10 December 2009
Instead of chaining workers to the desk and keeping a stern watchful eye on them, employers need to give them the freedom to organise their work their own way, paying attention to little but what they produce.
The flexible work philosophy is so familiar that it has almost taken on the status of a truism. Everyone knows that work is a thing you do, not a place you go to. In theory, at least. But even if the argument has been won and everyone acknowledges how much sense it makes, the awkward anomaly persists that the flexible workplace is rare. The majority of the workforce is still shivering on the train platform, sweating on the train and suffering the ill effects of vending machine coffee.
The partisans of the cause were out in force at Worktech 09, hosted again by the British Library; in fact, there was hardly a dissenting voice. Headline speaker and philosopher-at-large Alain de Botton was on message, answering a question about the respective merits of the doing and going concepts of work: In the absence of knowing what they [managers] want from staff, they just want them hanging around the place. Because they don't know what result they want, there is this desire for control.
De Botton believes the answer is for managers to think harder about what they want out of their staff, then to monitor them to see if they are delivering it. If de Botton were a manager, he would tell his people: Do anything you like, go anywhere you want : I don't care. But if you don't do the work you get sacked. Babysitting the workforce, making them sign in and out and account for their whereabouts between the hours of 9am and 5pm makes no sense in a knowledge economy.
Mark Dixon, chief executive of managed office space provider Regus, can see no more sense in it than de Botton. The reason people are commuting is, in general, because their company has told them that they have to come into the office. Dixon believes that flexible working arrangements increase productivity and reduce workspace overheads. Combine this with employee demand for control over their whereabouts and work patterns, and the financial and human cost of lengthy commutes, and a revolution is just waiting to be triggered.
In Dixon's view, the recession is that trigger. The catalyst of this recession is changing everything, forcing companies to put these ideas. which have been around for five or 10 years, into practice.
Regus is just one of the companies that has been given the recessionary shot in the arm it needed to make the most of the new technologies and work models available. Business travel within the multinational organisation is almost a thing of the past; teleconferencing is as widely used as email.
Workplace consultant Erik Veldhoen, perhaps the day's most passionate advocate of flexible working, stressed that information is independent of time and place, telling delegates that ours is a world of 100 per cent connectivity. In such a world, the gap that opened up between work and home life during the industrial revolution can finally be closed. In fact, the technological revolution means that traditional workplace culture will be unable to sustain itself, he insists: It's revolution time.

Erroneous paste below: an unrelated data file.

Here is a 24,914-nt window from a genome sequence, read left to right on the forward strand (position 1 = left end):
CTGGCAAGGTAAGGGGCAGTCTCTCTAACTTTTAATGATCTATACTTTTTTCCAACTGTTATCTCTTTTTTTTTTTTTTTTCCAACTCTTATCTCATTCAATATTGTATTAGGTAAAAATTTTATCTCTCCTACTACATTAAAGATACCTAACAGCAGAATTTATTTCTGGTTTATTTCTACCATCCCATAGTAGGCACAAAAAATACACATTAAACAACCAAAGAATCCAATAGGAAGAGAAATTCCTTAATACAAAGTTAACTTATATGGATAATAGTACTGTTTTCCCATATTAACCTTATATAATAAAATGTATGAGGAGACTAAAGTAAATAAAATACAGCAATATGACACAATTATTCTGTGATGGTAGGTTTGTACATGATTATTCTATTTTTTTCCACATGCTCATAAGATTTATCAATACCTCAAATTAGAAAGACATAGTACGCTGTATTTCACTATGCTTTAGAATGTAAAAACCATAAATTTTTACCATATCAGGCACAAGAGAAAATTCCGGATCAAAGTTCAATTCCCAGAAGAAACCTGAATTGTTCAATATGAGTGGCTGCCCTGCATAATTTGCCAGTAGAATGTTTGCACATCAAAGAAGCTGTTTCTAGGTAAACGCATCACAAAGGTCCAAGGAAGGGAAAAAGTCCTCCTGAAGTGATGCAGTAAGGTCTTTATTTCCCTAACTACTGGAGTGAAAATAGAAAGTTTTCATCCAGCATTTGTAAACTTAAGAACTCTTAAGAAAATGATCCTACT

Talk of revolution was in the air at the British Library. As well as Veldhoen sounding the warning, Philip Vanhoute, MD EMEA of Plantronics, invoked the spirit of 1989 in talking about the greater freedom offered by today's telecoms. He told the conference floor: 'The Berlin Wall of the working world is coming down.'
Why then is flexible working still something that is mostly talked about at conferences? If it was plausible to point the finger at technological shortcomings five years ago, the case is now all but impossible to make. Worktech was this year a compelling demonstration of the maturity of the available technology. It isn't as if the technology is lacking either. Whatever the reason, technological shortcomings aren't behind the somewhat limited take-up. Cloud networks, IP telephony, video-conferencing, the humble BlackBerry, the humdrum laptop: the boffins have equipped business with an array of technology to support imaginative ways of working. If companies have the will to inaugurate new ways of working, there are products to enable that change.
So what is the answer? Various theories were on offer. De Botton attributed it to a certain vagueness in most managers' ideas of what they were looking for from their workforce. Annie Leeson, a researcher working with Plantronics, suggested the reluctance of conservative managers was to blame.
Dixon highlighted a corporate inertia: It is hard for companies to change their methods of operation because they've been ingrained over generations. The key to overcoming this is publicity, Dixon argued. Success stories have to get the message out about what they have achieved. Flexible working needs its poster boys (and girls).
And there were a number of them in evidence at Worktech. Case studies from the BBC, Australian investment bank Macquarrie and telecoms giant Nokia were all prospectuses for what can be achieved with ambitious flexible working programmes, with cost and space efficiencies possible, as well as improved staff retention and increased productivity.
Clive Wilkinson of Australian investment bank Macquarrie called the organisation's new workplace project at its HQ a transformation rather than a real estate or an IT project.
The success stories are out there and they are clearly working hard to communicate what they have achieved and to incorporate flexible working into their brands. If it is just a case of inertia working in tandem with ignorance, then as the message spreads we should see flexible working make further inroads, expanding its power beyond the beach head of three per cent of the working population it currently has. If not, Worktech events to come will be kept busy asking why.